The telethons are typically star-studded: among Lewis's co-hosts through the years were Ed McMahon and Casey Kasem. A frequent performer in the 1970s and 1980s was Frank Sinatra, who surprised Lewis by reuniting him with Dean Martin on the telethon in 1976.

On his 40th Labor Day telethon in 2005, Lewis added Salvation Army fundraising (for Hurricane Katrina) to his usual MDA fundraising, though he also encouraged viewers to give to the American Red Cross. He has also hosted the 1987 and 1991 editions of the French Muscular Dystrophy Téléthon, where he is known for his work against this disease.

On August 31, 2008, Jerry Lewis opened his 43rd MDA telethon while also acknowledging the incoming threat to the Gulf Coast posed by Hurricane Gustav (asking for America's thoughts and prayers). The Telethon's public pledges raised over $65 million dollars alone, not counting the donations from corporate sponsors and national organizations.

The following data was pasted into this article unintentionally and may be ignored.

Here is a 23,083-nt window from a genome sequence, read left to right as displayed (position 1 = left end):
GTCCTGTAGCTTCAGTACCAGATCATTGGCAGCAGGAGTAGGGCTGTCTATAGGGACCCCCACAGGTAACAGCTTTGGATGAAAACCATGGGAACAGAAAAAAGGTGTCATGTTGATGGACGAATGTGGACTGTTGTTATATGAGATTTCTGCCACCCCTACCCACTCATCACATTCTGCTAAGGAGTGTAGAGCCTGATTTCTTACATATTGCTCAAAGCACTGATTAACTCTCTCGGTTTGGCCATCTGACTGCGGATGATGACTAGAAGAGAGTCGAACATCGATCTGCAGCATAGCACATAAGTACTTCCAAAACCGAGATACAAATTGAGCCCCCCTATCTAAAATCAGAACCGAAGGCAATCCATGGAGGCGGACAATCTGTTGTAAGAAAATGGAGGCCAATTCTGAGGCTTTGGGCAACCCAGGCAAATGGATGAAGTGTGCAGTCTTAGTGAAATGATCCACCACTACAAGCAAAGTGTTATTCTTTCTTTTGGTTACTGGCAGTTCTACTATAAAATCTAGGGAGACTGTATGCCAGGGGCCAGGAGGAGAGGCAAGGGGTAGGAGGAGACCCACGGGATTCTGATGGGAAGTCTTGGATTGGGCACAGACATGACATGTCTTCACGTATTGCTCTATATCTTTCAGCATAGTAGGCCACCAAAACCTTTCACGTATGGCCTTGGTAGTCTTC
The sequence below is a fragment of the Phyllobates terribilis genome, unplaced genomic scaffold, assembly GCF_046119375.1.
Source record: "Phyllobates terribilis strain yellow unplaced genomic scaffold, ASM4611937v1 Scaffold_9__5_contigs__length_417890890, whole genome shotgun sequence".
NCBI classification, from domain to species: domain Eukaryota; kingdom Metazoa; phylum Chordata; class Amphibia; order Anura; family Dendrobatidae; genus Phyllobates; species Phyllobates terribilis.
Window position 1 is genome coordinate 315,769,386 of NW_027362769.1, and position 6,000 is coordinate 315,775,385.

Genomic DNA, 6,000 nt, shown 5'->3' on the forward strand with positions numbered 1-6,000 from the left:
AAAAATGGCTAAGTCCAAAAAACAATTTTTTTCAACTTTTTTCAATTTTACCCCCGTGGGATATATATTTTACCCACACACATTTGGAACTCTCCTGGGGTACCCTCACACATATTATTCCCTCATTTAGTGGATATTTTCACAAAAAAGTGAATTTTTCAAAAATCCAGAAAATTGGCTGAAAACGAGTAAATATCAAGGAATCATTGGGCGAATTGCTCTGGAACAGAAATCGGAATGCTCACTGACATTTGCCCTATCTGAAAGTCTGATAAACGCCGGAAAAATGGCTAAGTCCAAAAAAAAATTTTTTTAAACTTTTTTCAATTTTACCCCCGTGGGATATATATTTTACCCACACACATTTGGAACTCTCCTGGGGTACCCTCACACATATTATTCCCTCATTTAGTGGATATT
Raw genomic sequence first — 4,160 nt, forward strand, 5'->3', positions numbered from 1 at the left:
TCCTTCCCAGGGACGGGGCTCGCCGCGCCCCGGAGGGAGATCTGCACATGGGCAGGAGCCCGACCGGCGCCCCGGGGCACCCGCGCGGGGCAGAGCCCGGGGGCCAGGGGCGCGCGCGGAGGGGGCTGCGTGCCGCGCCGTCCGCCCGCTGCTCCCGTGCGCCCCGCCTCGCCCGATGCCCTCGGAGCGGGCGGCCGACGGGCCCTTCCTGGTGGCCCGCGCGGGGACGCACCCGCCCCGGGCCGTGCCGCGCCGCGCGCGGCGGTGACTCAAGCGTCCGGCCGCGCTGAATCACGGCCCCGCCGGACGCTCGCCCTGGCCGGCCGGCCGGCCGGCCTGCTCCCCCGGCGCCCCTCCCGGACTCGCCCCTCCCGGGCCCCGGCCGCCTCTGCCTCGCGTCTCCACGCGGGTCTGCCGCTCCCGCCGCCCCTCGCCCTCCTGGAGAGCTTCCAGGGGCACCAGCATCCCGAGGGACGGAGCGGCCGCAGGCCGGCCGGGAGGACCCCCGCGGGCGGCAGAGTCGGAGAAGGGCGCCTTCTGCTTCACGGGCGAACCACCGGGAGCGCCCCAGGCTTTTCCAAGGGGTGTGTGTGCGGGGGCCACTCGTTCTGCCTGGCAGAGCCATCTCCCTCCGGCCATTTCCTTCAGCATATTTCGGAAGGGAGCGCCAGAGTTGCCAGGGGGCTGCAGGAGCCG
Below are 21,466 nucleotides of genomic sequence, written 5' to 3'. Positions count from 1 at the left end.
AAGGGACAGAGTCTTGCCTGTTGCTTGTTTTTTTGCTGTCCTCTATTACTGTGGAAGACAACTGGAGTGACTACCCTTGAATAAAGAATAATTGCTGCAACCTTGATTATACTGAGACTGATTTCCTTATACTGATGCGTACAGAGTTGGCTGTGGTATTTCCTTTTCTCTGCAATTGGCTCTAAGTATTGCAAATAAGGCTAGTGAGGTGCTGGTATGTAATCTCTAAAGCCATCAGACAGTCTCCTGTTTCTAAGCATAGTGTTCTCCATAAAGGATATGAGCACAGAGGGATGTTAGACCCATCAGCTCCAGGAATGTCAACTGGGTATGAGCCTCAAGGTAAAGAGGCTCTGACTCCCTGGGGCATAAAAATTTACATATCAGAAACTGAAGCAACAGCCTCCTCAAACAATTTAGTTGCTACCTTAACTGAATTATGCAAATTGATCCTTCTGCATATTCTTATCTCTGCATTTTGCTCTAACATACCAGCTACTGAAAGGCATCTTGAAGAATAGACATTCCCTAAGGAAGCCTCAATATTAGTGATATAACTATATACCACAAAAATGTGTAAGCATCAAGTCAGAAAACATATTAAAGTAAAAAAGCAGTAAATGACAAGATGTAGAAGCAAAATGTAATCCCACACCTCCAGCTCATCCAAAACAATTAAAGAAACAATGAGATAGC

Honorary Ambassador of Peace for the Harvey Ball Foundation along with Jackie Chan, Brooke Shields, A. V. T. Shankardass, Prince Albert of Monaco, Jack Nicklaus, Greg Norman, Phil Collins, Jimmy Buffett, Dale Earnhardt Jr., Darrell Waltrip, Heather Mills, Yoko Ono, Patch Adams, Sergei Khrushchev and Winnie Mandela.

Jerry received the Boston University School of Law's prestigious Neal Pike Prize for Service to the Handicapped in November:, 1984. The award, which was presented by Boston University President John B. Silber, "recognizes individuals who have made special contributions that have improved the lives of people with disabilities." In 1984 Jerry was inducted into the French Legion of Honor by presidential decree. Legion membership honors individuals whose accomplishment demonstrate extraordinary public service. Several months before Jerry was made a Commander in the Order of Arts and Letters he was extolled by French Minister of Culture Jack Lang, for his "human qualities and generosity. You are a child's friend and a model for adults."